I am acutely aware of what stands in my way of finding balance - of what it is, exactly, that causes my stomach to tie itself up in a knot. Here it is, in a word: Forgiveness.
I can forgive - it's a spiritual discipline which strengthens my soul. It's not easy, but I've learned that I don't do it out of some sense of benevolence for others. I do it because I need to forgive. As the folks in the 12 Step Programs say, holding onto resentment and anger is like drinking poison and expecting the other person to die.
That's not what I'm talking about. I don't know how to forgive what happened in the Holocaust. I don't know how to forgive that kind of evil.
I notice that, in all the literature I have read from the United States Holocaust Memorial Museum, the word forgiveness is not used. I see these words: Remembrance. Commemorate. Genocide. Victims. Survivors. Rescuers. Hope.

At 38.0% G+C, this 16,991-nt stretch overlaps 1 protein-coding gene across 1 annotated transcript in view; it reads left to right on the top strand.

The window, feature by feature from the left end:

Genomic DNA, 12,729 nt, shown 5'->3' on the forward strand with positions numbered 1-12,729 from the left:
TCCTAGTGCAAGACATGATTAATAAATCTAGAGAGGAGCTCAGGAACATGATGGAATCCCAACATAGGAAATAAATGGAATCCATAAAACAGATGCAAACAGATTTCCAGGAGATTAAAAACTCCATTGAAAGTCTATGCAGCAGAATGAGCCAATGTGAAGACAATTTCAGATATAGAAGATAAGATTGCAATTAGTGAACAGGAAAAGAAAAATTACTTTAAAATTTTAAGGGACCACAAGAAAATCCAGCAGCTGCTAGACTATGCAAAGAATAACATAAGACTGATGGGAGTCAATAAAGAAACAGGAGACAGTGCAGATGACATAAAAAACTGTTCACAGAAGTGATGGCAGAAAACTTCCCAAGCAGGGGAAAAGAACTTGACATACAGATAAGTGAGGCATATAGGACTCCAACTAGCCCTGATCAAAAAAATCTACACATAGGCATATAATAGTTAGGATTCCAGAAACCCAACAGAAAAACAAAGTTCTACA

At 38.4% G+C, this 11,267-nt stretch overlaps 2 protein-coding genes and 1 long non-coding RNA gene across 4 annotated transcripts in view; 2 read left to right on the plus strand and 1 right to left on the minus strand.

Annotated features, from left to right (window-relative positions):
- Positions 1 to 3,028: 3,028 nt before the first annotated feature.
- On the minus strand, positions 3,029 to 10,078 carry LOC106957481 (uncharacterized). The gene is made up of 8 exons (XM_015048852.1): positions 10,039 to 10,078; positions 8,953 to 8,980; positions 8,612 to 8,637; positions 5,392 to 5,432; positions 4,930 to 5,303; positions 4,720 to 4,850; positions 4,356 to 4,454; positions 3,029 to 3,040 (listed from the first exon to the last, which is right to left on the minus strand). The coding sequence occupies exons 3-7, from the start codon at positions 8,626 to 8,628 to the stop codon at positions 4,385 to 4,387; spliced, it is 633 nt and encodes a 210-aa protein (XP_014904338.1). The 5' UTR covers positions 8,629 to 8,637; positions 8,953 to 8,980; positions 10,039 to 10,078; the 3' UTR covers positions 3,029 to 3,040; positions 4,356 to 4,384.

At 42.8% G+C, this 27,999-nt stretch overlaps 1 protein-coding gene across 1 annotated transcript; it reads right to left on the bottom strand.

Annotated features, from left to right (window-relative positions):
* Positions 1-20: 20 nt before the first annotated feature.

I don't know if, after genocide, forgiveness is really possible. Remembrance is important. We must never forget. Hope is essential. It is what shapes the future. But, forgiveness? After genocide, starvation and unspeakable torture in the name of "medical science"? How do you find it? Where do you find it?
One of the Holocaust survivors, a woman named Estelle Laughlin, is quoted as saying, "Memory is what shapes us. Memory is what teaches us. We must understand that’s where our redemption is".
Certainly, that is the core of Holy Week, but I don't think that Holocaust survivor was referring to the crucifixion and death of Jesus. Still, placing our feet on the path Jesus walked and remembering His journey shapes and teaches us and helps us understand what it means to be a follower of Christ.
The most difficult path for me to walk in Holy Week is the path of forgiveness. "Father, forgive them, for they know not what they do," is the prayer from the lips of Jesus as he hung from the cross. At least, that's how his followers remembered it.